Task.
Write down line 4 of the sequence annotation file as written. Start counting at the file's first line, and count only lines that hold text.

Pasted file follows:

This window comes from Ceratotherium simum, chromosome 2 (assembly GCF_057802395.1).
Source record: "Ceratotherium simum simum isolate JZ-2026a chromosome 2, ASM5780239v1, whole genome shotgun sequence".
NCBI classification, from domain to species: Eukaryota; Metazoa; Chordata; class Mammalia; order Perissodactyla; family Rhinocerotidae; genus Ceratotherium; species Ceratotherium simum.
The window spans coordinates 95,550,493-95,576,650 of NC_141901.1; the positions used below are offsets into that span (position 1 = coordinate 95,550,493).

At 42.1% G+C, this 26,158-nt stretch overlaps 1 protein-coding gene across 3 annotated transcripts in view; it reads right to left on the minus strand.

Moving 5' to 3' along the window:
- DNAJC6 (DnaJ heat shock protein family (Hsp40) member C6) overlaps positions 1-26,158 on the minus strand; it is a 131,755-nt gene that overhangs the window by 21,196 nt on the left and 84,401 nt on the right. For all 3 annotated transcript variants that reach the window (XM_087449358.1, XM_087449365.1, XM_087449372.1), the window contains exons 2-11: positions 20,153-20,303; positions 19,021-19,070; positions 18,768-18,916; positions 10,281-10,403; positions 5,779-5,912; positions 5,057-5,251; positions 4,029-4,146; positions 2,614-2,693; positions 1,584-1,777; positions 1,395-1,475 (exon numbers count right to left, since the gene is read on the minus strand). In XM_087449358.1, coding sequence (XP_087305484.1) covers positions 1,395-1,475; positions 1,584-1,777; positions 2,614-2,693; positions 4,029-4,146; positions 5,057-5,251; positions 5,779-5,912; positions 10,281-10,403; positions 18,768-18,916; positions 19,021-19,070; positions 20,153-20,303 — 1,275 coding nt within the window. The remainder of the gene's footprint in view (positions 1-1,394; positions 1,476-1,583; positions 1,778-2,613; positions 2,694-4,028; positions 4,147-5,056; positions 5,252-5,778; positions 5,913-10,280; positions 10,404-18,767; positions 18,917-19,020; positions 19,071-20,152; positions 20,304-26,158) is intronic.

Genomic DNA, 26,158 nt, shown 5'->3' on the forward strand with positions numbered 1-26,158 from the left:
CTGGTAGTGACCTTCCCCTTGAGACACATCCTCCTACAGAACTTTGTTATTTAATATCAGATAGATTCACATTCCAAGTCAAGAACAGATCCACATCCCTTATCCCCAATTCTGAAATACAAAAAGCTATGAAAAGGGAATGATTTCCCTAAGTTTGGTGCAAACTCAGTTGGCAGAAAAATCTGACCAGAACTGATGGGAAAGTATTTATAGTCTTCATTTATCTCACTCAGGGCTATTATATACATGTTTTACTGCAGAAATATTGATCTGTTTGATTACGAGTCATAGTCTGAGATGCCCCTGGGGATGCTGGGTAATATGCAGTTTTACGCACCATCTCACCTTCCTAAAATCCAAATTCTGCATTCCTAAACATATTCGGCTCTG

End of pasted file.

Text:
The window spans coordinates 95,550,493-95,576,650 of NC_141901.1; the positions used below are offsets into that span (position 1 = coordinate 95,550,493).